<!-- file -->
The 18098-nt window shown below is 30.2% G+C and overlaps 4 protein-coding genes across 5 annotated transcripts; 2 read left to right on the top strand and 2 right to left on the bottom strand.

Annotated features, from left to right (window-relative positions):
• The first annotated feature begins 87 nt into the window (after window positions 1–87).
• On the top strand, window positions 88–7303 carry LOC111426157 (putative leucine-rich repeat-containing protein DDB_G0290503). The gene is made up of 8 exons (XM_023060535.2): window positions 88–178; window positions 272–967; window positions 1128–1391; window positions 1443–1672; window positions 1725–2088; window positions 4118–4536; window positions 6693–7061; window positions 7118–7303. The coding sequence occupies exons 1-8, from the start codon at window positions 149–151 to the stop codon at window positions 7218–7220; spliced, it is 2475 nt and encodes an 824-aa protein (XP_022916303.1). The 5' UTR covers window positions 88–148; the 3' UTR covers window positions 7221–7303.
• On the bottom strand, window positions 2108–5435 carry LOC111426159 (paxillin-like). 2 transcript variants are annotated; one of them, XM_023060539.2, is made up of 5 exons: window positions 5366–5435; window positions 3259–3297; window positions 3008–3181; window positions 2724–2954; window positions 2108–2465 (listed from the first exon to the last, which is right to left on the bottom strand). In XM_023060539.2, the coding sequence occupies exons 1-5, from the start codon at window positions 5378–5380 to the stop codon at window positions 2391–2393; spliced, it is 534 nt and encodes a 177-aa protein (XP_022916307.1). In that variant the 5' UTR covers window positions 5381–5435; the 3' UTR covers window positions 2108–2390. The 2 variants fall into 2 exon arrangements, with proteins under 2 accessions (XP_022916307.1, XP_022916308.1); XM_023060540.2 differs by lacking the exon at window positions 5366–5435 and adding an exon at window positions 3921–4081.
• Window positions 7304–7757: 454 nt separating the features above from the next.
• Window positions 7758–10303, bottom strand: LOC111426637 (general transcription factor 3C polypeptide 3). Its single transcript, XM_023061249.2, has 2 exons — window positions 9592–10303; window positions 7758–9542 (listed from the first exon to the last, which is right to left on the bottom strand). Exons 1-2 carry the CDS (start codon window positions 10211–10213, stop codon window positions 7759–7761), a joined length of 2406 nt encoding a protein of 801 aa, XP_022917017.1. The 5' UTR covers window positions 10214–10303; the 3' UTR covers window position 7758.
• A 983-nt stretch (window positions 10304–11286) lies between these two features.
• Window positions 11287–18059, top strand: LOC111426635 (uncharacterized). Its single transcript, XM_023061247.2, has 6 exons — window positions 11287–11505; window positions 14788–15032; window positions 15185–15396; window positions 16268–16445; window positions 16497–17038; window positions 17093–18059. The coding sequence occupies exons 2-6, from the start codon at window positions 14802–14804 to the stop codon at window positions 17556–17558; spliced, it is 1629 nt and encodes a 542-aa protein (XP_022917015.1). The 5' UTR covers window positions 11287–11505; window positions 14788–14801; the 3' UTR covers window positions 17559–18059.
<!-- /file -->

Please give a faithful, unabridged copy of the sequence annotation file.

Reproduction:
The 18098-nt window shown below is 30.2% G+C and overlaps 4 protein-coding genes across 5 annotated transcripts; 2 read left to right on the top strand and 2 right to left on the bottom strand.

Annotated features, from left to right (window-relative positions):
• The first annotated feature begins 87 nt into the window (after window positions 1–87).
• On the top strand, window positions 88–7303 carry LOC111426157 (putative leucine-rich repeat-containing protein DDB_G0290503). The gene is made up of 8 exons (XM_023060535.2): window positions 88–178; window positions 272–967; window positions 1128–1391; window positions 1443–1672; window positions 1725–2088; window positions 4118–4536; window positions 6693–7061; window positions 7118–7303. The coding sequence occupies exons 1-8, from the start codon at window positions 149–151 to the stop codon at window positions 7218–7220; spliced, it is 2475 nt and encodes an 824-aa protein (XP_022916303.1). The 5' UTR covers window positions 88–148; the 3' UTR covers window positions 7221–7303.
• On the bottom strand, window positions 2108–5435 carry LOC111426159 (paxillin-like). 2 transcript variants are annotated; one of them, XM_023060539.2, is made up of 5 exons: window positions 5366–5435; window positions 3259–3297; window positions 3008–3181; window positions 2724–2954; window positions 2108–2465 (listed from the first exon to the last, which is right to left on the bottom strand). In XM_023060539.2, the coding sequence occupies exons 1-5, from the start codon at window positions 5378–5380 to the stop codon at window positions 2391–2393; spliced, it is 534 nt and encodes a 177-aa protein (XP_022916307.1). In that variant the 5' UTR covers window positions 5381–5435; the 3' UTR covers window positions 2108–2390. The 2 variants fall into 2 exon arrangements, with proteins under 2 accessions (XP_022916307.1, XP_022916308.1); XM_023060540.2 differs by lacking the exon at window positions 5366–5435 and adding an exon at window positions 3921–4081.
• Window positions 7304–7757: 454 nt separating the features above from the next.
• Window positions 7758–10303, bottom strand: LOC111426637 (general transcription factor 3C polypeptide 3). Its single transcript, XM_023061249.2, has 2 exons — window positions 9592–10303; window positions 7758–9542 (listed from the first exon to the last, which is right to left on the bottom strand). Exons 1-2 carry the CDS (start codon window positions 10211–10213, stop codon window positions 7759–7761), a joined length of 2406 nt encoding a protein of 801 aa, XP_022917017.1. The 5' UTR covers window positions 10214–10303; the 3' UTR covers window position 7758.
• A 983-nt stretch (window positions 10304–11286) lies between these two features.
• Window positions 11287–18059, top strand: LOC111426635 (uncharacterized). Its single transcript, XM_023061247.2, has 6 exons — window positions 11287–11505; window positions 14788–15032; window positions 15185–15396; window positions 16268–16445; window positions 16497–17038; window positions 17093–18059. The coding sequence occupies exons 2-6, from the start codon at window positions 14802–14804 to the stop codon at window positions 17556–17558; spliced, it is 1629 nt and encodes a 542-aa protein (XP_022917015.1). The 5' UTR covers window positions 11287–11505; window positions 14788–14801; the 3' UTR covers window positions 17559–18059.